The coast is clear at lovely Budleigh Salterton
Becky Sheaves goes in search of the true identity of East Devon's Budleigh Salterton.
When Jeremy Clarkson popped by Budleigh Salterton to try out a Bentley Continental for Top Gear, he dismissed this seaside town in East Devon as "Britain's most over-priced, dreary place." A bit rich coming from a man who lives in the Home Counties, you might say. But still, does Clarkson have a point?
After all, Budleigh, as it is known to locals, has long been the butt of many a peculiarly English joke. In TV's Blackadder Three, Rowan Atkinson greets the news that he has lost all his money with the words: "I don't believe it! Goodbye Millionaire's Row. Hello Room 12 of the Budleigh Salterton Twilight Rest Home for the Terminally Short of Cash!".
Even back in the 1940s, Noel Coward was mocking the town, saying it was a place for "bores", citing the "potted palms, seven hours of every day on a damp golf-course and a three-piece orchestra playing Merry England."
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Spend some time in Budleigh, however, and the unfairness of its reputation soon becomes apparent. Yes, it's a tranquil place with its fair share of elderly residents, and there is a golf course here (rather a good one). But even though it is sometimes nicknamed "God's waiting room", the average age here is, in fact, 54. What's more, these days town has a vibrant and active social life, all in a stunningly beautiful natural setting.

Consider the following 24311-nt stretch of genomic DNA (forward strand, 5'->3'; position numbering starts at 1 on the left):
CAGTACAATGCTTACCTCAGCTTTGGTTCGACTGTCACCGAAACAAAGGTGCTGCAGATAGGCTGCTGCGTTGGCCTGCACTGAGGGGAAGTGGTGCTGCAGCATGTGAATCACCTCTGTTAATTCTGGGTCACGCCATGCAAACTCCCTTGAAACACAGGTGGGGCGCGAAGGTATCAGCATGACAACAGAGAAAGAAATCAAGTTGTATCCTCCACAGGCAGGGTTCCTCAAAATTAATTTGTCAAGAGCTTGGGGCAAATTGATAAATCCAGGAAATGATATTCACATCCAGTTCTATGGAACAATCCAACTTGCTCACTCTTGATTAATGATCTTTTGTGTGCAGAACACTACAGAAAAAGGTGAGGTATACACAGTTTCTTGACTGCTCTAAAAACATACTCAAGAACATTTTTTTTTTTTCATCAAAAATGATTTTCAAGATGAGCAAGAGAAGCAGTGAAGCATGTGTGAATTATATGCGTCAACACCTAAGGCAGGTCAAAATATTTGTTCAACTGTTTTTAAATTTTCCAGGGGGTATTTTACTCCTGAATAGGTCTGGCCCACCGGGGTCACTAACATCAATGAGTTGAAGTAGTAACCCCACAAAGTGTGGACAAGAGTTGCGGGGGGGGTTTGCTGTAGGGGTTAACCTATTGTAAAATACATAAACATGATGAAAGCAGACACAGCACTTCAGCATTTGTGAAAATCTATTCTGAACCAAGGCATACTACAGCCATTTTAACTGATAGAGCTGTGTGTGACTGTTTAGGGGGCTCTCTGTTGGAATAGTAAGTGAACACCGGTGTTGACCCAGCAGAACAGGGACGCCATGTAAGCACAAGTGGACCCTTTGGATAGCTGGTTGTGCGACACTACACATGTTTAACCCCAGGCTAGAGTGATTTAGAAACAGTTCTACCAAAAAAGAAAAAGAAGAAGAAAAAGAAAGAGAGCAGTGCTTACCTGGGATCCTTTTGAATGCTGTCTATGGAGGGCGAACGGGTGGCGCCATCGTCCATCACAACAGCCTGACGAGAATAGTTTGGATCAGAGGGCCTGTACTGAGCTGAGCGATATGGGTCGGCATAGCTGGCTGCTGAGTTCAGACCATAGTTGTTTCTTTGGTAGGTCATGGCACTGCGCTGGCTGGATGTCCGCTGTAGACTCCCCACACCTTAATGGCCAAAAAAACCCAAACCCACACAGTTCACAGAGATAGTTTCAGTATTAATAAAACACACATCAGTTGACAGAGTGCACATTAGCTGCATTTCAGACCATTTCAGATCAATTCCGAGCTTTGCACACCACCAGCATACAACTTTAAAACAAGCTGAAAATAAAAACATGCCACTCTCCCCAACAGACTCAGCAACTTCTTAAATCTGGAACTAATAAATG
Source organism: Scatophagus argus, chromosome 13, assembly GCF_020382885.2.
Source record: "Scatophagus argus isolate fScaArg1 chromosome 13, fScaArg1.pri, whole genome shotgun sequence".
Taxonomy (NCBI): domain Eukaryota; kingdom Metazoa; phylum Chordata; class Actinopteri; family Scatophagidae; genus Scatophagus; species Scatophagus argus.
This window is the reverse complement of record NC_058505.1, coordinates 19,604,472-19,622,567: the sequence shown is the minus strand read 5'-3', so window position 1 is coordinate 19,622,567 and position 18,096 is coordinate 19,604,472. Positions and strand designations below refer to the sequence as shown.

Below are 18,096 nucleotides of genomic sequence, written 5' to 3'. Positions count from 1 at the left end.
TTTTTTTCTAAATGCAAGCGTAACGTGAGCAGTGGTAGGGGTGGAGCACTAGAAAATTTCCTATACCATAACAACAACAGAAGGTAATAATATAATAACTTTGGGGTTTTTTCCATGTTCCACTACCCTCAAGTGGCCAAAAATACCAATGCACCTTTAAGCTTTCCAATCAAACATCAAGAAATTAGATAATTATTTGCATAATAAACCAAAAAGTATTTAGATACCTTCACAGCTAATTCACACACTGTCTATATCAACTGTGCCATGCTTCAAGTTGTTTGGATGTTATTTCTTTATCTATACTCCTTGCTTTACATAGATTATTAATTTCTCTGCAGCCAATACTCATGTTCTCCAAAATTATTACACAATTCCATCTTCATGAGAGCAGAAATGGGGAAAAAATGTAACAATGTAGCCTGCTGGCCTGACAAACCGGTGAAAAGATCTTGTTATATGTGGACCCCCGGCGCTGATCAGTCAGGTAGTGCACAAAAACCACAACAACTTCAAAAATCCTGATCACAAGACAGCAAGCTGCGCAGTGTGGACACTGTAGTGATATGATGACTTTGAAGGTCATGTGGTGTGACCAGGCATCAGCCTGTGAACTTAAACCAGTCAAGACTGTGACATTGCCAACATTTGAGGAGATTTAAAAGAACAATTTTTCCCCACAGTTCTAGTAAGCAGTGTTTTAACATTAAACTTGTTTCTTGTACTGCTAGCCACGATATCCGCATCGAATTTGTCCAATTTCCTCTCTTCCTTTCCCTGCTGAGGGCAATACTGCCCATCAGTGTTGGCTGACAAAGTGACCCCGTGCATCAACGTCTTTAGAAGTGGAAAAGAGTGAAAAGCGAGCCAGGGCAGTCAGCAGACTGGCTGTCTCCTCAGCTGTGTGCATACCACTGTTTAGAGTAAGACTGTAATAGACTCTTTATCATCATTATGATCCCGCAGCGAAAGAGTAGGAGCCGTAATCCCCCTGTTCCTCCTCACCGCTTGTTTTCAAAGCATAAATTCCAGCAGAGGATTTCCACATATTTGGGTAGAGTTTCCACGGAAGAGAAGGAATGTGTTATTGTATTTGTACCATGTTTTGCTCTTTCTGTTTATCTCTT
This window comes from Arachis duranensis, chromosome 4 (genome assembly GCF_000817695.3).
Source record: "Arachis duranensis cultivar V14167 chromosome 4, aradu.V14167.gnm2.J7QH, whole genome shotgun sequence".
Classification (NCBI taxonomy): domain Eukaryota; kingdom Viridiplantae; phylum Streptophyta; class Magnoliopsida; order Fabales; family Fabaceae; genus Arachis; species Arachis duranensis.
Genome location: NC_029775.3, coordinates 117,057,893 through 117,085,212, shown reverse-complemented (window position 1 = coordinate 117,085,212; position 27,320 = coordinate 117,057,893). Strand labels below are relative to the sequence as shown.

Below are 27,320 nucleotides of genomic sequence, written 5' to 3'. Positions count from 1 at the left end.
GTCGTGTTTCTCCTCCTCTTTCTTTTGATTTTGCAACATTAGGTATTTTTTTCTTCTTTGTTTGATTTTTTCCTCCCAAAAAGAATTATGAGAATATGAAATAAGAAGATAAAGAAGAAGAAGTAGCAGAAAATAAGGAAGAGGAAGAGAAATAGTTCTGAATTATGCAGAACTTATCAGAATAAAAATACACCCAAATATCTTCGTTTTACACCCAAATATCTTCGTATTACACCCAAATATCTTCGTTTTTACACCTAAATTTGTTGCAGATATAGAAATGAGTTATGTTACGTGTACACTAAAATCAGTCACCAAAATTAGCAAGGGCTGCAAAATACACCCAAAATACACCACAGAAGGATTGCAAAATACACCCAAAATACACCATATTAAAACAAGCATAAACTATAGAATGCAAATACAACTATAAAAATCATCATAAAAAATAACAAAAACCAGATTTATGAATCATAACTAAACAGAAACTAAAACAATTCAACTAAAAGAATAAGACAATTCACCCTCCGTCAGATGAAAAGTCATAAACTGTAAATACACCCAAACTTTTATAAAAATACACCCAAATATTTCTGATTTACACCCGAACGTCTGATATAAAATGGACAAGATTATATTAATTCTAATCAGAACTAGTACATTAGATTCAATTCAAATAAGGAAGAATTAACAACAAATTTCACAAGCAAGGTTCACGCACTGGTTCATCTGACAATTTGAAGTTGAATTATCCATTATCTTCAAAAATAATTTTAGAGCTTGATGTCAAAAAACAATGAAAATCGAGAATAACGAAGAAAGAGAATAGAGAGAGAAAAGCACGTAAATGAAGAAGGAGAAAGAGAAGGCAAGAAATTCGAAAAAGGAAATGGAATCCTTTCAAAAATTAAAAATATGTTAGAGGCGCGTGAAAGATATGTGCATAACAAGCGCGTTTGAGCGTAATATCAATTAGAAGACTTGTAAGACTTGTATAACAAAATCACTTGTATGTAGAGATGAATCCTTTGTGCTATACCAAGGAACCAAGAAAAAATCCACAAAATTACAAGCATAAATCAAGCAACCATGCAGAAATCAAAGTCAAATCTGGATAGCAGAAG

The pebbly beach here is long and completely unspoilt, with some very charming council-owned wooden beach huts (the waiting list is 15 years, mind you). At the far end is a car park with skate ramp and playground – yes, there are children here – as well as one of the region's prettiest cricket pitches. The wild area around the mouth of the River Otter is an important home to migratory birds.
Locals here defend Budleigh's seafront valiantly against change and many are currently fighting proposals to turn the tiny Longboat Cafe – thought to be sited in one of Nelson's boathouses – into something big, glassy and contemporary.
The leading name in the town's architecture is William Hatchard-Smith, who built an astonishing 50 arts-and-crafts style houses here between the wars. One currently on the market is Watch Hill, pictured below right, built in 1929 for an American millionaire. This eight-bedroomed property has sea views and a commanding appearance – not to mention price tag (£1.895 million). Other Hatchard-Smith homes are smaller and less dramatic in appearance but still go for upwards of £800,000.
The winning combination of sea views and fine architecture can mean premium prices here. However, around the main shopping area of the high street you'll find more affordable terraced Victorian and Edwardian homes. And up on the hills are newer red-brick 1970s and 80s houses, often for around £200,000-£300,000, or less.
As for the "boring" tag, well these days Budleigh has everything from a mad Christmas Day swim to a drama club that produces several shows a year – including, rather generously, an "Evening with Noel Coward" coming up this November.
The town even has its own literary festival every September. Top names on the bill this year include Lynn Truss, Melvyn Bragg and PD James. But the undoubted headline act is none other than Wolf Hall author Hilary Mantel, who has recently chosen to relocate to Budleigh Salterton. And surely not even Noel Coward could possibly call a double Booker Prize winning author boring?